Hardware Group at C4DI


Tonight we had our first meeting of the new C4DI hardware group. There seem to be lots of peple who are keen on getting to grips with hardware and embedded systems, with interest in Raspberry Pi, Arduino and Gadgeteer to name a few. I took along some toys, as had other folks. Above you can see the insides of my Tagomatic device, along with some pinball machine related shenanigans which includes using an Arduino to capture messages inside the pinball table circuitry and some coils of electro-luminescent wire. That lights up and looks really cool. 

Stay tuned for details of future events, this looks like it is going to be great fun, and it's not too late to sign up over at the meetup page for C4DI.

Raspberry Pi fun and Games


The room just before we started.

Today we had a bunch of folks from a local school come and see us and play with our Raspberry Pi systems. To say we had loads of fun would be a bit of an understatement. Great stuff. With kids like these I can see why folks become teachers.

I said I’d put some links on the blog if you are thinking of getting a pi. You can get the Raspberry Pi, plus cases, power supplies, keyboards and mice (or a kit with all those) from CPC. Follow the link here. You can get the wiring kit that we used in the labs from SK Pang, here.


Simon and me with a couple of satisfied customers. We’ll post the notes for the labs once we’ve finished tidying them up a bit.

Windows Phone Picture Workflow


Not too shabby for a phone camera, eh?

My plan was to spend today writing content for a Raspberry Pi course that we are doing next week. The idea of my session is that we connect a Raspberry Pi to a bunch of LEDs and switches and then have fun writing Python programs that read the switches and flash the LEDs. Of course, the content needs lots of pictures of the hardware and the wires. And of course this is the one day of the week I didn’t bring my camera to work. So I used the one in my Lumia 920 and the results were astonishingly good.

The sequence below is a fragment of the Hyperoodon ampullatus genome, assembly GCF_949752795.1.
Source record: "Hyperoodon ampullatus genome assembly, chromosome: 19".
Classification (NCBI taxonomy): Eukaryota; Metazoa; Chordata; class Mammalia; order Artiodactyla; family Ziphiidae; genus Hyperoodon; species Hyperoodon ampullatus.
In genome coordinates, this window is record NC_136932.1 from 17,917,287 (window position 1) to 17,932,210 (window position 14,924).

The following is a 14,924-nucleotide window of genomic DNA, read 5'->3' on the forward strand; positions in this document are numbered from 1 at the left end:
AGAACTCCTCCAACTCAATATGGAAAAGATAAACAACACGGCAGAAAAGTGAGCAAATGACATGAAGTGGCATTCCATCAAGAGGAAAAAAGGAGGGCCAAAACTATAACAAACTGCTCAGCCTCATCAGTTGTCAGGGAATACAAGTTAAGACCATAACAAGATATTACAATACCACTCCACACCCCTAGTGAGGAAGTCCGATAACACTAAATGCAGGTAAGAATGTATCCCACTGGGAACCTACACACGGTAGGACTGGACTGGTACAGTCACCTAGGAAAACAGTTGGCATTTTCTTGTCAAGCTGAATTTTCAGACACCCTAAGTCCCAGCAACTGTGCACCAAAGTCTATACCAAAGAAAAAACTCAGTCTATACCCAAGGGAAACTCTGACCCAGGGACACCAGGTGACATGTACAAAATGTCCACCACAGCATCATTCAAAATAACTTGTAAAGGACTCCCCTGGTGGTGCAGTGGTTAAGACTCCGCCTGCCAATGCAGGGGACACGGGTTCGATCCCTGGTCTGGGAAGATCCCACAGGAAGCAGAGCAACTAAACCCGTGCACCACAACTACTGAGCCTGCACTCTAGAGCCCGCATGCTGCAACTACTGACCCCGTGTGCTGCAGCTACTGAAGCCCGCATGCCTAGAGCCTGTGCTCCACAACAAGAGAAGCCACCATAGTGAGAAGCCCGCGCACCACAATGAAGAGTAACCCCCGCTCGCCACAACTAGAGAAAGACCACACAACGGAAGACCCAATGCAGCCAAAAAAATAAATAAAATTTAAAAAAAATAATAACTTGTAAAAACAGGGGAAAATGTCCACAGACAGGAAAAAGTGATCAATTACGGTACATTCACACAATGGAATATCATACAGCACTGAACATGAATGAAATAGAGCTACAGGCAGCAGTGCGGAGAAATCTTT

To make things even better, I could take the pictures on the phone and then, when they appeared on Skydrive a few seconds later I could cut out the images that I wanted and paste them into the document on my PC. This made for a really fabulous workflow. If I had been using a “proper” camera I’d have had to take the pictures, get the SD card out of the camera, plug it into the computer and then drag the pictures off one by and drop them into the document in the right order.

Mobile phone cameras are great for close up photography. This is mainly because the focal length of the lens in a mobile phone camera is very short, which means that it has good depth of field (near things are focused as sharply as far things). This is great when taking pictures which are very close to the lens, when it is hard to make sure that everything in the frame is the same distance from the sensor.

The bad news with mobile phone cameras is that tiny cameras make for tiny sensors, so that images can be grainy. But my Lovely Lumia doesn’t seem to have that problem and so I was able to get good quality pictures into my document much more quickly than if I’d remember to bring the camera in. I’m definitely going to work this way again, it might even be worth making a little macro stand for the phone.

Raspberry Pi Take 2

The audience, still smiling at the start of the session.

We had our second Raspberry Pi session today. Good to see more people keen on spreading the word about the fun you can have with computers. And the Raspberry Pi is a great vehicle for that. If you want a really nice guide to getting started with the Pi, one of the folks that came to see us yesterday, Mark, has put together a most excellent guide which you can find here. You can also find the notes from the last session, along with another set of smiling faces, here.

Raspberry Pi Introductory Session

Just as we were getting started.

Tonight Emma-Jane, Simon, Neil and myself did our first “Raspberry Pi” event. Thanks to Emma-Jane’s special trip to the supermarket we even had some actual raspberry pi’s to eat, which was nice.

The event was organised for local schools and colleges who want to find out more about the platform and how it can be used for teaching and fun. Simon showed off the neat way that you can interact with Minecraft from within a Python program and I told my polar bear joke. Again. It was nice to see so many people who were keen to work with this splendid little piece of technology. You can download the slide deck for the presentation from here. If you want to find out more about my Raspberry Pi powered arcade table you can find out here. And yes, it is still “nearly finished”…

We are repeating the whole thing tomorrow, including probably the polar bear joke….